News / Middle East

Upheaval in Egypt Sharpens Middle East Divisions

Supporters of ousted Egyptian president Mohammed Morsi protest in Cairo, Egypt, July 9, 2013.
Supporters of ousted Egyptian president Mohammed Morsi protest in Cairo, Egypt, July 9, 2013.
The ouster of the Muslim Brotherhood’s Mohamed Morsi as president of Egypt has sharpened political divisions throughout the Arab Spring nations of the Middle East and North Africa. 
 
The division is between those who align with Islamists and argue that Morsi’s overthrow was a military coup, and supporters of more secular parties who believed Morsi was an autocrat and watched in frustration as the clout of political Islam grew steadily since the Arab Spring uprisings began two-and-a-half years ago.
 
Some liberals and secularists, however, worry that the overthrow of Morsi, an elected leader, could backfire and bring about an end to the fledgling democratic experiment in the region’s most populous nation.
 
In Tunisia, where the Arab Spring uprisings started with the ouster of Zine al-Abidine Ben Ali, liberal protesters celebrated outside the Egyptian Embassy chanting “Today Egypt, Tunisia tomorrow.” Young Tunisian liberals drew inspiration from Egypt and launched their own Tamarod (rebellion) campaign, modeling it on the movement Egyptians used to rally millions of anti-Morsi protesters in the streets of Cairo and other cities last week.
 
Tunisian movement calls on government to resign
 
They called for the resignation of the Tunisian government led by the Islamist Ennahdha party, which had condemned Morsi’s ouster. They also called for the National Constituent Assembly to be dissolved and early presidential elections. The Tunisian movement’s leader, Mohammed Bannour, claims a Tamarod petition there has gathered more than 180,000 signatures in two weeks.

Police fire tear gas to break up a demonstration by the hardline Islamist group, Ansar al-Sharia May 19, in Kairouan, Tunisia.Police fire tear gas to break up a demonstration by the hardline Islamist group, Ansar al-Sharia May 19, in Kairouan, Tunisia.
x
Police fire tear gas to break up a demonstration by the hardline Islamist group, Ansar al-Sharia May 19, in Kairouan, Tunisia.
Police fire tear gas to break up a demonstration by the hardline Islamist group, Ansar al-Sharia May 19, in Kairouan, Tunisia.
This has drawn a stern warning from the Leagues for the Protection of the Revolution (LPR) in Tunisia, a conservative Salafist group that has been accused of using violence to intimidate opponents.
 
“We have yet to organize protests in support of a legitimate power in Tunisia, but we have contacts of people in every governorate,” said the League's chief, Mounir Achour. “We are ready to resort to violence if necessary.”
 
For Achour, Morsi’s ouster was neither legitimate nor a revolution, but simply a coup. “I am really upset by how the Egyptians removed Morsi. That is not fair. He was doing his job perfectly and governing by the rule of law.”
 
In Libya, there are mutterings that it too needs a “second revolution” to fulfill the objectives of the uprising that led to the downfall of Col. Moammar Gadhafi. Suspicions are mounting about the intentions of Islamists following the passage of a political exclusion law that forced the resignation of the president of Libya's parliament.
 
Confrontation in Libya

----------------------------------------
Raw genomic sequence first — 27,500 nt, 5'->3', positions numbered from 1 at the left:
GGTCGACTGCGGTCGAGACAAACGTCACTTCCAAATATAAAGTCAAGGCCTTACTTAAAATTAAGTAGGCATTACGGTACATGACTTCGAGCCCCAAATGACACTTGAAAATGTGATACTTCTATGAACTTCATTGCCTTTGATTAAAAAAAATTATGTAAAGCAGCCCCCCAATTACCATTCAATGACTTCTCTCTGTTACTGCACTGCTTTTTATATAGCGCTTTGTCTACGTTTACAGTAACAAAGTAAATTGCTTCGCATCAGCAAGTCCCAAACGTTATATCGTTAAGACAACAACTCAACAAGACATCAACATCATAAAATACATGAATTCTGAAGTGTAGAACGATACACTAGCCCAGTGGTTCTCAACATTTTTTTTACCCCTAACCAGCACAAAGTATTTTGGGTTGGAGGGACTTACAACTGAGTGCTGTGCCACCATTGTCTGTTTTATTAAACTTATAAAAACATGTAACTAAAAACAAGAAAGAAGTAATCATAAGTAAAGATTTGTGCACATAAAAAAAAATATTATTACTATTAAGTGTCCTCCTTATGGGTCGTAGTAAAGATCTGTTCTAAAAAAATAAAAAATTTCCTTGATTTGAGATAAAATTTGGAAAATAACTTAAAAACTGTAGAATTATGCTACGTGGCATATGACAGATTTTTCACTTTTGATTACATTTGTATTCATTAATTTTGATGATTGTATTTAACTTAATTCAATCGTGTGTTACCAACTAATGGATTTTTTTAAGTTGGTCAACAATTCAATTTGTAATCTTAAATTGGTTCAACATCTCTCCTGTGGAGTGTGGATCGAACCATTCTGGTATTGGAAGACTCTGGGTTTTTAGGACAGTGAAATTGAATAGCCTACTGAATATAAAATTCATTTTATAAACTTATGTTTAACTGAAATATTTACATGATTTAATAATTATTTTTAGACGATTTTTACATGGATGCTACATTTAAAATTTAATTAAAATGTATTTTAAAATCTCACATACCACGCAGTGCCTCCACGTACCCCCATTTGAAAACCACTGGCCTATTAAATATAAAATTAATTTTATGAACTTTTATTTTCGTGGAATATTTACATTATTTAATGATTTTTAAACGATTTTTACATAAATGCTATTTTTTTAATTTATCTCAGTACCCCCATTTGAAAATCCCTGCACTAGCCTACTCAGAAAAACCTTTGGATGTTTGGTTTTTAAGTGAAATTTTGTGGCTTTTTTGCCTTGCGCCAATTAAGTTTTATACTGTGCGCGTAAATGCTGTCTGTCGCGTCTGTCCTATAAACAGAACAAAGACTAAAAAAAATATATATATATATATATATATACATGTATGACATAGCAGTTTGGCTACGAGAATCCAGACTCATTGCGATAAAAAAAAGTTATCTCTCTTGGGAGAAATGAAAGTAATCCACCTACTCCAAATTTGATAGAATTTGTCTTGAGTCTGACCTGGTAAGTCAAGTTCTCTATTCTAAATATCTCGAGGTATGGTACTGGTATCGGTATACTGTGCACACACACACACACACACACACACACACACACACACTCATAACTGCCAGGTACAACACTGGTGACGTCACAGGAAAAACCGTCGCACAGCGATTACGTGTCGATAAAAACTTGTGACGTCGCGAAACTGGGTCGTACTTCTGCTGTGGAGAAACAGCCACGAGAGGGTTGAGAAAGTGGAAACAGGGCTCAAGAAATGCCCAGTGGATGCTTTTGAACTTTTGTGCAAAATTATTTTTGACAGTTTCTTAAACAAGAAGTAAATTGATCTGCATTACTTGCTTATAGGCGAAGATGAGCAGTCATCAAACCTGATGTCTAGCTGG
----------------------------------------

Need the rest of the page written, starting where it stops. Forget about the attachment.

On Sunday, protestors in Tripoli demonstrated against the continued existence of unofficial revolutionary brigades, many of which are influenced by political Islam, and threated to take on the militias at some time in the future.
 
“When we have enough people, we will go on to the headquarters of these militias,” said one of the protest organizers.
 
The protest coincided with the first anniversary of the election of Libya’s parliament, the nation’s first free election in almost half a century. But there was no sense of celebration, just frustration with a parliament that has made little progress because of deep political divisions and a lack of willingness to make compromises, according to Libyan journalist Umar Khan.
 
Fighting has flared in Tripoli and Benghazi in recent weeks, roiling the already unruly regional and tribal politics in the area.  Islamists, concerned about the turn of events in Egypt, are reportedly beefing up their militias even though there is no army to speak of capable of mounting a coup.
 
A setback for democracy?
 
Traditionally, countries across the region have looked to Egypt as a leading example in religion, politics and culture. For Islamists, Egypt is the birthplace of Sunni political Islam, the place where the Muslim Brotherhood was founded in 1928. For them, Morsi's fall was a strategic setback -- not just for the Muslim Brotherhood in Egypt, but also for similar groups farther afield.
 
In a statement, al-Jamaa al-Islamiya in Lebanon, a Sunni Islamist party, decried Morsi’s ouster, saying: “Everyone is suffering from what is happening in Egypt, the great Arab country that held a referendum on the constitution, and free elections for the [lower house of] parliament and the Shura Council and the president of the republic.”
 
Some analysts fear Morsi's overthrow may lead the Islamists to draw the wrong lessons and not see fault in the ousted president's overreach, his mismanagement of the economy and his  failure to accommodate political opponents.
 
These analysts worry that Islamists, already distrustful of democracy as a Western import, will turn their back on elections and explore violent ways to win governing power. It was a point made last week by Morsi aide Essam Haddad, who tweeted as even the army intervened, this “message will resonate throughout the Muslim world loud and clear: Democracy is not for Muslims.”
 
That conviction was echoed by al-Qaida's Islamic State of Iraq and Syria.
 
“[We] always knew that our rights can only be regained by force and that is why we have chosen the ammunition box instead of the ballot box," the militant group said on the day Morsi fell.

You May Like